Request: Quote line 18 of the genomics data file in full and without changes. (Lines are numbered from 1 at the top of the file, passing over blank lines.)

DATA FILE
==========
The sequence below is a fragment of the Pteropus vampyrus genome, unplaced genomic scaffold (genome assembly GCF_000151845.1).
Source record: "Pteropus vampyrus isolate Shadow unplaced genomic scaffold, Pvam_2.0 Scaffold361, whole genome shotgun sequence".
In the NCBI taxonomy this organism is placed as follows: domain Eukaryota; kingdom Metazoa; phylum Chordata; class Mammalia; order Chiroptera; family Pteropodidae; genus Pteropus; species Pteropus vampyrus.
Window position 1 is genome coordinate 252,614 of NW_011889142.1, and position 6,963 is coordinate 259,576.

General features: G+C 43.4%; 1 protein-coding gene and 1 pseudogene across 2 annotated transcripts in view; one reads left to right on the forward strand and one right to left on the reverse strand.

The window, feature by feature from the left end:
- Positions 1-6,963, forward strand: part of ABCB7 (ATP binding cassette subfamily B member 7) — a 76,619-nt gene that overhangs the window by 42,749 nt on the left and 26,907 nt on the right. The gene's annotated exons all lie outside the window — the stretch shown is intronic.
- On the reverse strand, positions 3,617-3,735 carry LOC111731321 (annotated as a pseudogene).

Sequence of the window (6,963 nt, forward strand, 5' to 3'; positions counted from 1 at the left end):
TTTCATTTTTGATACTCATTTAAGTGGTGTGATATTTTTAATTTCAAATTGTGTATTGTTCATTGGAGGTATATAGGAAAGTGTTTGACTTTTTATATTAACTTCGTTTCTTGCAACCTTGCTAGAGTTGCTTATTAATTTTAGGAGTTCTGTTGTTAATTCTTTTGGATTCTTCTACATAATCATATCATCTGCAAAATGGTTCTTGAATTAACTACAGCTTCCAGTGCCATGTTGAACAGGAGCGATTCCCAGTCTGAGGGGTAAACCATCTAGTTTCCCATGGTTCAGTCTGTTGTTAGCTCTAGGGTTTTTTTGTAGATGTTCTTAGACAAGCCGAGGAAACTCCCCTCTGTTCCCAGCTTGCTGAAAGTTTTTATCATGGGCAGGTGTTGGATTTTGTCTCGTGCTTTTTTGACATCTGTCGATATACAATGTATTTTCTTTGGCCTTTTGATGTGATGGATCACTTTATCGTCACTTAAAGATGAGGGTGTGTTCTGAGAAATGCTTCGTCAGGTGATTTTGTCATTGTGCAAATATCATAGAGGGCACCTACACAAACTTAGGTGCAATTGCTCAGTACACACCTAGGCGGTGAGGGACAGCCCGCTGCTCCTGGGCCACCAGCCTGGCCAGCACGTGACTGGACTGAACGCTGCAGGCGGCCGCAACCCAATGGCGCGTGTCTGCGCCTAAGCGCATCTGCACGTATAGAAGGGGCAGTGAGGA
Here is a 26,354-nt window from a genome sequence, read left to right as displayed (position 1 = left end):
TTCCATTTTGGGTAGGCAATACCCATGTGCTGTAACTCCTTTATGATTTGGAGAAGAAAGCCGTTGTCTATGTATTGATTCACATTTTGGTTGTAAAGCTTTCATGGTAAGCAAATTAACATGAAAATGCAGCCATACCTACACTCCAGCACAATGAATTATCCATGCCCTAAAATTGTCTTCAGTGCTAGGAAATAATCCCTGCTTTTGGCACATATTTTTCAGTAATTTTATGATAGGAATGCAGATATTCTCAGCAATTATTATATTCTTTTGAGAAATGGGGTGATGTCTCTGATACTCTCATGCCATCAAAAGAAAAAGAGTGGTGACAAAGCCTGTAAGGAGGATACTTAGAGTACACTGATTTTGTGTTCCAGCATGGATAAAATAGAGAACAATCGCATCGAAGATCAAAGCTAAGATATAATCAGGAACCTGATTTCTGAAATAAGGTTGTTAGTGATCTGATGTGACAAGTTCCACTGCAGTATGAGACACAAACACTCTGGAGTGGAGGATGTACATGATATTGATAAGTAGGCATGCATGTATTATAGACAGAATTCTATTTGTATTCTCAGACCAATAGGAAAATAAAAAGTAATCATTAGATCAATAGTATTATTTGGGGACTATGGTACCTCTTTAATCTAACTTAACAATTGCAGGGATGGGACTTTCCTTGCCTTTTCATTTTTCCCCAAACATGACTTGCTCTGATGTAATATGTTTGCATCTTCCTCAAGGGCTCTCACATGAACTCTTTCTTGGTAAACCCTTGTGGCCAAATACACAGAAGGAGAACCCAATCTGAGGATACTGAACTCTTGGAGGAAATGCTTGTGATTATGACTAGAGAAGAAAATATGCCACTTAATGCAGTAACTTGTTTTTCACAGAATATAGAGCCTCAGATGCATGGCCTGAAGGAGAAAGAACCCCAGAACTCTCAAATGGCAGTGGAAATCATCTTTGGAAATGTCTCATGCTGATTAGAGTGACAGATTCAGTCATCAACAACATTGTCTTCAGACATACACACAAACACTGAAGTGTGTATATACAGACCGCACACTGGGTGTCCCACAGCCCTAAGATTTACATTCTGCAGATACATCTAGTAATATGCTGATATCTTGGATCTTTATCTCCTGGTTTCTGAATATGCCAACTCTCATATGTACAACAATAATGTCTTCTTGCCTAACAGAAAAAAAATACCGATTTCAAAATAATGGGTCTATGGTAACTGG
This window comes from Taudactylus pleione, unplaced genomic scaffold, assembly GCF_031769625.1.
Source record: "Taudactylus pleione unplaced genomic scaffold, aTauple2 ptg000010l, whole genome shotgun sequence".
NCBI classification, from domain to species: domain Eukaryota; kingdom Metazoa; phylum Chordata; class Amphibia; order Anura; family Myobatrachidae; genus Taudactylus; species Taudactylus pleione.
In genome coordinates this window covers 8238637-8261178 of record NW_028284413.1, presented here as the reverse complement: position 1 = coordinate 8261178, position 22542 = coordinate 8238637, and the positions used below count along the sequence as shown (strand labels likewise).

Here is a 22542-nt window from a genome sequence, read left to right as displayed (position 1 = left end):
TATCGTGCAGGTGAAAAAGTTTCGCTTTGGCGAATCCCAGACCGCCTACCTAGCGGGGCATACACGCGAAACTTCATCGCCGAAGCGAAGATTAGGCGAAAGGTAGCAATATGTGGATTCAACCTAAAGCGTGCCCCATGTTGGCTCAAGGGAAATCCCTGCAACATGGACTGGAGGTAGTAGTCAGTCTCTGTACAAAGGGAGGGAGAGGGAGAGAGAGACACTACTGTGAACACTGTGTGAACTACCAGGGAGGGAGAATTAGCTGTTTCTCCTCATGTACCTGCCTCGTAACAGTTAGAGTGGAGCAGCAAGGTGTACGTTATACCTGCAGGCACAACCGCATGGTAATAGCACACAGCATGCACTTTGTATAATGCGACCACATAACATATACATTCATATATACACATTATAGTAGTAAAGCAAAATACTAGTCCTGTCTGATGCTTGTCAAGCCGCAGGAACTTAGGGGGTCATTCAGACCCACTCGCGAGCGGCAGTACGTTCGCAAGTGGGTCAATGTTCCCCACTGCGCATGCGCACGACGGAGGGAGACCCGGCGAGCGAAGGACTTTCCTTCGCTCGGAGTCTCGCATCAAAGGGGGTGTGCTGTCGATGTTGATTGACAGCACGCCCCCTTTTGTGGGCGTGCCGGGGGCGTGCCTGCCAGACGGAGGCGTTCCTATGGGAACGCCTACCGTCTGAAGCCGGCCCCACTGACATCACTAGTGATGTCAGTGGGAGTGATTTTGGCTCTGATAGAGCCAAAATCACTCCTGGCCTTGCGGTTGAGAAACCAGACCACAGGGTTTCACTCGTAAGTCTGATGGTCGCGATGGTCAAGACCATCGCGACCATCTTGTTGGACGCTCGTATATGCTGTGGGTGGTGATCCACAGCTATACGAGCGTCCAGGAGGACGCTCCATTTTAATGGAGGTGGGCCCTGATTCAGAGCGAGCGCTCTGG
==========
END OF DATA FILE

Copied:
TATCGTGCAGGTGAAAAAGTTTCGCTTTGGCGAATCCCAGACCGCCTACCTAGCGGGGCATACACGCGAAACTTCATCGCCGAAGCGAAGATTAGGCGAAAGGTAGCAATATGTGGATTCAACCTAAAGCGTGCCCCATGTTGGCTCAAGGGAAATCCCTGCAACATGGACTGGAGGTAGTAGTCAGTCTCTGTACAAAGGGAGGGAGAGGGAGAGAGAGACACTACTGTGAACACTGTGTGAACTACCAGGGAGGGAGAATTAGCTGTTTCTCCTCATGTACCTGCCTCGTAACAGTTAGAGTGGAGCAGCAAGGTGTACGTTATACCTGCAGGCACAACCGCATGGTAATAGCACACAGCATGCACTTTGTATAATGCGACCACATAACATATACATTCATATATACACATTATAGTAGTAAAGCAAAATACTAGTCCTGTCTGATGCTTGTCAAGCCGCAGGAACTTAGGGGGTCATTCAGACCCACTCGCGAGCGGCAGTACGTTCGCAAGTGGGTCAATGTTCCCCACTGCGCATGCGCACGACGGAGGGAGACCCGGCGAGCGAAGGACTTTCCTTCGCTCGGAGTCTCGCATCAAAGGGGGTGTGCTGTCGATGTTGATTGACAGCACGCCCCCTTTTGTGGGCGTGCCGGGGGCGTGCCTGCCAGACGGAGGCGTTCCTATGGGAACGCCTACCGTCTGAAGCCGGCCCCACTGACATCACTAGTGATGTCAGTGGGAGTGATTTTGGCTCTGATAGAGCCAAAATCACTCCTGGCCTTGCGGTTGAGAAACCAGACCACAGGGTTTCACTCGTAAGTCTGATGGTCGCGATGGTCAAGACCATCGCGACCATCTTGTTGGACGCTCGTATATGCTGTGGGTGGTGATCCACAGCTATACGAGCGTCCAGGAGGACGCTCCATTTTAATGGAGGTGGGCCCTGATTCAGAGCGAGCGCTCTGG